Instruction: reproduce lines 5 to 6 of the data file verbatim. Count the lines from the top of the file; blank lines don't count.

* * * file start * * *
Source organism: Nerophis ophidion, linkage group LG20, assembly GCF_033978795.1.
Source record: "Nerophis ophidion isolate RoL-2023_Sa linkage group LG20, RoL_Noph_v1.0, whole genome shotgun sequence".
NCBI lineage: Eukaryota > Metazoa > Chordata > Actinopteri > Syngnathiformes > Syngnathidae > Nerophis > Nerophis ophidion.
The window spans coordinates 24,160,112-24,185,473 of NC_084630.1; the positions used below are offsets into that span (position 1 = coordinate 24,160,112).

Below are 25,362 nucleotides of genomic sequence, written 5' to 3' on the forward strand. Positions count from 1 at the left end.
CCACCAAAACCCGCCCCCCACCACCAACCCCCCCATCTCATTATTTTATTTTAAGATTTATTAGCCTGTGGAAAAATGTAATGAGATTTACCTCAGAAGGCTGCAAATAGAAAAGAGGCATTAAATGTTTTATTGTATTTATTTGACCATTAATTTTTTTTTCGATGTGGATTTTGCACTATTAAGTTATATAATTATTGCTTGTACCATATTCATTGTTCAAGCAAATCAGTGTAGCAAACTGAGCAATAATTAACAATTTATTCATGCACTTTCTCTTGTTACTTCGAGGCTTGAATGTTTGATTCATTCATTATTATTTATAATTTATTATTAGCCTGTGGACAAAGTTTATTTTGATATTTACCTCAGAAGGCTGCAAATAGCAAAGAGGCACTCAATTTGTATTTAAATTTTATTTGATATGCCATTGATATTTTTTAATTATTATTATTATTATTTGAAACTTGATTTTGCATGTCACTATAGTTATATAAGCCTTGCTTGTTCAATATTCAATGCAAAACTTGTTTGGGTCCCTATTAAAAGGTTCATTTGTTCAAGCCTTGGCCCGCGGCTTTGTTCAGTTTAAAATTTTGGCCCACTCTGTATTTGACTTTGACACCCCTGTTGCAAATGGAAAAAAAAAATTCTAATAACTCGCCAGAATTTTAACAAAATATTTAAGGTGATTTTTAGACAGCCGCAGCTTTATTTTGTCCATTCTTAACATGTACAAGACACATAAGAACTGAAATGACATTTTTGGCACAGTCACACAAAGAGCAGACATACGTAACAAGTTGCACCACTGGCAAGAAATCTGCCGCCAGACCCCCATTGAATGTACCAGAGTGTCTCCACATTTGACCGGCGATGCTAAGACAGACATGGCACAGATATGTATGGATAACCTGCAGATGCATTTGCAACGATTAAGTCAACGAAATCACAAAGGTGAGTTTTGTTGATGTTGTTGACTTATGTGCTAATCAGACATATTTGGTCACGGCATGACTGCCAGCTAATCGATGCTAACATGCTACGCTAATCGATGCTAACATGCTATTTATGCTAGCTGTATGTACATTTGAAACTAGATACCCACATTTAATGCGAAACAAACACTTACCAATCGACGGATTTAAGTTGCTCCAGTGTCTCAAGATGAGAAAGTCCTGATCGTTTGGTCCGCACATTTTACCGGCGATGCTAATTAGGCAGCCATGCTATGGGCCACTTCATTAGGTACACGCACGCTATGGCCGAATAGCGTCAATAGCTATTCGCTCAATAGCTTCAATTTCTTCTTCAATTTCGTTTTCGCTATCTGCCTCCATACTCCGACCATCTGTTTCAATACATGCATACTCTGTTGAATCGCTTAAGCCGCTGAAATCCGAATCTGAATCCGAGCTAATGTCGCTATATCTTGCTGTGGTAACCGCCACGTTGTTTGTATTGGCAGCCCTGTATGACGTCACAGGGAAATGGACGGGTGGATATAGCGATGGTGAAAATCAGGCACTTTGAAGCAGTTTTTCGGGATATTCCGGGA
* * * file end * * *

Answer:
Below are 25,362 nucleotides of genomic sequence, written 5' to 3' on the forward strand. Positions count from 1 at the left end.
CCACCAAAACCCGCCCCCCACCACCAACCCCCCCATCTCATTATTTTATTTTAAGATTTATTAGCCTGTGGAAAAATGTAATGAGATTTACCTCAGAAGGCTGCAAATAGAAAAGAGGCATTAAATGTTTTATTGTATTTATTTGACCATTAATTTTTTTTTCGATGTGGATTTTGCACTATTAAGTTATATAATTATTGCTTGTACCATATTCATTGTTCAAGCAAATCAGTGTAGCAAACTGAGCAATAATTAACAATTTATTCATGCACTTTCTCTTGTTACTTCGAGGCTTGAATGTTTGATTCATTCATTATTATTTATAATTTATTATTAGCCTGTGGACAAAGTTTATTTTGATATTTACCTCAGAAGGCTGCAAATAGCAAAGAGGCACTCAATTTGTATTTAAATTTTATTTGATATGCCATTGATATTTTTTAATTATTATTATTATTATTTGAAACTTGATTTTGCATGTCACTATAGTTATATAAGCCTTGCTTGTTCAATATTCAATGCAAAACTTGTTTGGGTCCCTATTAAAAGGTTCATTTGTTCAAGCCTTGGCCCGCGGCTTTGTTCAGTTTAAAATTTTGGCCCACTCTGTATTTGACTTTGACACCCCTGTTGCAAATGGAAAAAAAAAATTCTAATAACTCGCCAGAATTTTAACAAAATATTTAAGGTGATTTTTAGACAGCCGCAGCTTTATTTTGTCCATTCTTAACATGTACAAGACACATAAGAACTGAAATGACATTTTTGGCACAGTCACACAAAGAGCAGACATACGTAACAAGTTGCACCACTGGCAAGAAATCTGCCGCCAGACCCCCATTGAATGTACCAGAGTGTCTCCACATTTGACCGGCGATGCTAAGACAGACATGGCACAGATATGTATGGATAACCTGCAGATGCATTTGCAACGATTAAGTCAACGAAATCACAAAGGTGAGTTTTGTTGATGTTGTTGACTTATGTGCTAATCAGACATATTTGGTCACGGCATGACTGCCAGCTAATCGATGCTAACATGCTACGCTAATCGATGCTAACATGCTATTTATGCTAGCTGTATGTACATTTGAAACTAGATACCCACATTTAATGCGAAACAAACACTTACCAATCGACGGATTTAAGTTGCTCCAGTGTCTCAAGATGAGAAAGTCCTGATCGTTTGGTCCGCACATTTTACCGGCGATGCTAATTAGGCAGCCATGCTATGGGCCACTTCATTAGGTACACGCACGCTATGGCCGAATAGCGTCAATAGCTATTCGCTCAATAGCTTCAATTTCTTCTTCAATTTCGTTTTCGCTATCTGCCTCCATACTCCGACCATCTGTTTCAATACATGCATACTCTGTTGAATCGCTTAAGCCGCTGAAATCCGAATCTGAATCCGAGCTAATGTCGCTATATCTTGCTGTGGTAACCGCCACGTTGTTTGTATTGGCAGCCCTGTATGACGTCACAGGGAAATGGACGGGTGGATATAGCGATGGTGAAAATCAGGCACTTTGAAGCAGTTTTTCGGGATATTCCGGGA